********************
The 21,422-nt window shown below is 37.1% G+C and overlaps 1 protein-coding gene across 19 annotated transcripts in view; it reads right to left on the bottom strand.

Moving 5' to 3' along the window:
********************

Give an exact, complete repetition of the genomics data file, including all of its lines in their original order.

The 21,422-nt window shown below is 37.1% G+C and overlaps 1 protein-coding gene across 19 annotated transcripts in view; it reads right to left on the bottom strand.

Moving 5' to 3' along the window: